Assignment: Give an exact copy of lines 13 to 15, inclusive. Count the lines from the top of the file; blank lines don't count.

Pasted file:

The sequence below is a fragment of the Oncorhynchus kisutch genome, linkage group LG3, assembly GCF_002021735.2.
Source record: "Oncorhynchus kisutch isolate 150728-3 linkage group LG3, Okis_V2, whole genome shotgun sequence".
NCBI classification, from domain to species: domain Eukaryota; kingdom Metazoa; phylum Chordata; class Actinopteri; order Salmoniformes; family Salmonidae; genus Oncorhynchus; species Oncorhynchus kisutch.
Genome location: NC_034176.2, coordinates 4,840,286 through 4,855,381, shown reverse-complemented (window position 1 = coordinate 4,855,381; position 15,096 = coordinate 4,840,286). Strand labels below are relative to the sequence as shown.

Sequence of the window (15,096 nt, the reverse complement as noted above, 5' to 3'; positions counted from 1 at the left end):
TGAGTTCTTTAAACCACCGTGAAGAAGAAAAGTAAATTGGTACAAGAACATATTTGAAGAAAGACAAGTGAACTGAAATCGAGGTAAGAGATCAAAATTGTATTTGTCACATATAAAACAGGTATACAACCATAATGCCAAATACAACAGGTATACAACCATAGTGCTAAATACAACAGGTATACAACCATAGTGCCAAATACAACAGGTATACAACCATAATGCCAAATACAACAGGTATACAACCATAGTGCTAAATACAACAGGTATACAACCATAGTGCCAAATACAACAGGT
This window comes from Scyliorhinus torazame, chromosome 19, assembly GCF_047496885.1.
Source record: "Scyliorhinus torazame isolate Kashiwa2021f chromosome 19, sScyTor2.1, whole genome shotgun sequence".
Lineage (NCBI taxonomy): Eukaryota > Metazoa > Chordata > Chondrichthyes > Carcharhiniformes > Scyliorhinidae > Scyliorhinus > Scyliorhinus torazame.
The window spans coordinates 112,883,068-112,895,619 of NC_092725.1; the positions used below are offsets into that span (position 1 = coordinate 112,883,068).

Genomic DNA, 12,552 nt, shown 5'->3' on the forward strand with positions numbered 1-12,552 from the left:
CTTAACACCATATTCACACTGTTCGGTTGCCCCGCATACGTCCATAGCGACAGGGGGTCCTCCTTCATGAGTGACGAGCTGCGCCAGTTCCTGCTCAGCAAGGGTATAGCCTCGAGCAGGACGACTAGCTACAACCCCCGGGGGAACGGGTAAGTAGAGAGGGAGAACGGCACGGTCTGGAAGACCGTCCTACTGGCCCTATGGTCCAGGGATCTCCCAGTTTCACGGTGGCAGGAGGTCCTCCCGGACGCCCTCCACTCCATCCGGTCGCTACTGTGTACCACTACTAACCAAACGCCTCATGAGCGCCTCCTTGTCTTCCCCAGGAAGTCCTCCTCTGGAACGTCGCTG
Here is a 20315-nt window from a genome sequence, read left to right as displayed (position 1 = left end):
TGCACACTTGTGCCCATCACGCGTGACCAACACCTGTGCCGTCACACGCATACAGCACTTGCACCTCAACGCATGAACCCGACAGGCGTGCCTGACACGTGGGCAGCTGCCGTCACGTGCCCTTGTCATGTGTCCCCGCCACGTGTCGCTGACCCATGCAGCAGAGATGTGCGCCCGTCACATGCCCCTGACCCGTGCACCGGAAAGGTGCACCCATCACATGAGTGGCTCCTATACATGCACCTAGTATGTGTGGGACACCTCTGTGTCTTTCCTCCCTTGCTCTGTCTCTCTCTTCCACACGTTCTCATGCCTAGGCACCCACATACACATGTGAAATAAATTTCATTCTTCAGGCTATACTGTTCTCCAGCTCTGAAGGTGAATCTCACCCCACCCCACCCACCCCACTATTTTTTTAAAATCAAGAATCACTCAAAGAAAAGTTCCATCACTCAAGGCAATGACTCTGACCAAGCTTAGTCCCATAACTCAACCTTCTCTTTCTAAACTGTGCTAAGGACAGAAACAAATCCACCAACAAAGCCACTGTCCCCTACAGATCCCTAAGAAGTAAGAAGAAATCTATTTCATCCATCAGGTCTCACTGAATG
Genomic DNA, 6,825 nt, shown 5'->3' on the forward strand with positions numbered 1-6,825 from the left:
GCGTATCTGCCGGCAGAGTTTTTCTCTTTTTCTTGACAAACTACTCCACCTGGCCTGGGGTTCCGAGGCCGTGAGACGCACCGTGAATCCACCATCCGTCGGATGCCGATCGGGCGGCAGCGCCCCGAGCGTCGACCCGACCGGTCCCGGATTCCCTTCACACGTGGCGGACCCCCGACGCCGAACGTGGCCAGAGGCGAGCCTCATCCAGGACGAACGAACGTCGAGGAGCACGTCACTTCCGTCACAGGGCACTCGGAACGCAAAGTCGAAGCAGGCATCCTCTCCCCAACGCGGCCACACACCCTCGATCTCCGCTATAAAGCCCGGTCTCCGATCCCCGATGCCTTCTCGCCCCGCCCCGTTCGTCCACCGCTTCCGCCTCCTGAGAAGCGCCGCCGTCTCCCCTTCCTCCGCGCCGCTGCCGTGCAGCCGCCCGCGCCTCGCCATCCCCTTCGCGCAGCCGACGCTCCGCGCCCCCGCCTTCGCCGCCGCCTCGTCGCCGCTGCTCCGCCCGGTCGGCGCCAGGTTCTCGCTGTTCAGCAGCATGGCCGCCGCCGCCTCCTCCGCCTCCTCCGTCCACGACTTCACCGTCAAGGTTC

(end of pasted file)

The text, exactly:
Here is a 20315-nt window from a genome sequence, read left to right as displayed (position 1 = left end):
TGCACACTTGTGCCCATCACGCGTGACCAACACCTGTGCCGTCACACGCATACAGCACTTGCACCTCAACGCATGAACCCGACAGGCGTGCCTGACACGTGGGCAGCTGCCGTCACGTGCCCTTGTCATGTGTCCCCGCCACGTGTCGCTGACCCATGCAGCAGAGATGTGCGCCCGTCACATGCCCCTGACCCGTGCACCGGAAAGGTGCACCCATCACATGAGTGGCTCCTATACATGCACCTAGTATGTGTGGGACACCTCTGTGTCTTTCCTCCCTTGCTCTGTCTCTCTCTTCCACACGTTCTCATGCCTAGGCACCCACATACACATGTGAAATAAATTTCATTCTTCAGGCTATACTGTTCTCCAGCTCTGAAGGTGAATCTCACCCCACCCCACCCACCCCACTATTTTTTTAAAATCAAGAATCACTCAAAGAAAAGTTCCATCACTCAAGGCAATGACTCTGACCAAGCTTAGTCCCATAACTCAACCTTCTCTTTCTAAACTGTGCTAAGGACAGAAACAAATCCACCAACAAAGCCACTGTCCCCTACAGATCCCTAAGAAGTAAGAAGAAATCTATTTCATCCATCAGGTCTCACTGAATG
Genomic DNA, 6,825 nt, shown 5'->3' on the forward strand with positions numbered 1-6,825 from the left: